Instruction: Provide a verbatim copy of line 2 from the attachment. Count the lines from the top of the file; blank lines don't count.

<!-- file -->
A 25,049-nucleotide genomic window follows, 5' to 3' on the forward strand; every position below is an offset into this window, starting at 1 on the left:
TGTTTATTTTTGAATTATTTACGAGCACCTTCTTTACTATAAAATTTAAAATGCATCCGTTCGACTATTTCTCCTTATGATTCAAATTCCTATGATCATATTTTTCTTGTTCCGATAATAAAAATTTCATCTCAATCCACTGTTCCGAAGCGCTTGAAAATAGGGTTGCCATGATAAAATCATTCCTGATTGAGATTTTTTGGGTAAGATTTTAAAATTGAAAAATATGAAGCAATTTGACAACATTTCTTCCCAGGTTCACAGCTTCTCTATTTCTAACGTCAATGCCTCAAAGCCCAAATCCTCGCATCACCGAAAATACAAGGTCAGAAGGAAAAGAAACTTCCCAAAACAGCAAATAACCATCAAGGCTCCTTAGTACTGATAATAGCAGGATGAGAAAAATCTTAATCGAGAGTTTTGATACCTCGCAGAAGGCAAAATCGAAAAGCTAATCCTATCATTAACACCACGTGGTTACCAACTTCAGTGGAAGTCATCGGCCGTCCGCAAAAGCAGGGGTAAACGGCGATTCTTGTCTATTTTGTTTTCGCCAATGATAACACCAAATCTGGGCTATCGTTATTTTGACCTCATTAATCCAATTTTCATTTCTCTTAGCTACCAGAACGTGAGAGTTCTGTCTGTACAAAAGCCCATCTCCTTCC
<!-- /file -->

TGTTTATTTTTGAATTATTTACGAGCACCTTCTTTACTATAAAATTTAAAATGCATCCGTTCGACTATTTCTCCTTATGATTCAAATTCCTATGATCATATTTTTCTTGTTCCGATAATAAAAATTTCATCTCAATCCACTGTTCCGAAGCGCTTGAAAATAGGGTTGCCATGATAAAATCATTCCTGATTGAGATTTTTTGGGTAAGATTTTAAAATTGAAAAATATGAAGCAATTTGACAACATTTCTTCCCAGGTTCACAGCTTCTCTATTTCTAACGTCAATGCCTCAAAGCCCAAATCCTCGCATCACCGAAAATACAAGGTCAGAAGGAAAAGAAACTTCCCAAAACAGCAAATAACCATCAAGGCTCCTTAGTACTGATAATAGCAGGATGAGAAAAATCTTAATCGAGAGTTTTGATACCTCGCAGAAGGCAAAATCGAAAAGCTAATCCTATCATTAACACCACGTGGTTACCAACTTCAGTGGAAGTCATCGGCCGTCCGCAAAAGCAGGGGTAAACGGCGATTCTTGTCTATTTTGTTTTCGCCAATGATAACACCAAATCTGGGCTATCGTTATTTTGACCTCATTAATCCAATTTTCATTTCTCTTAGCTACCAGAACGTGAGAGTTCTGTCTGTACAAAAGCCCATCTCCTTCC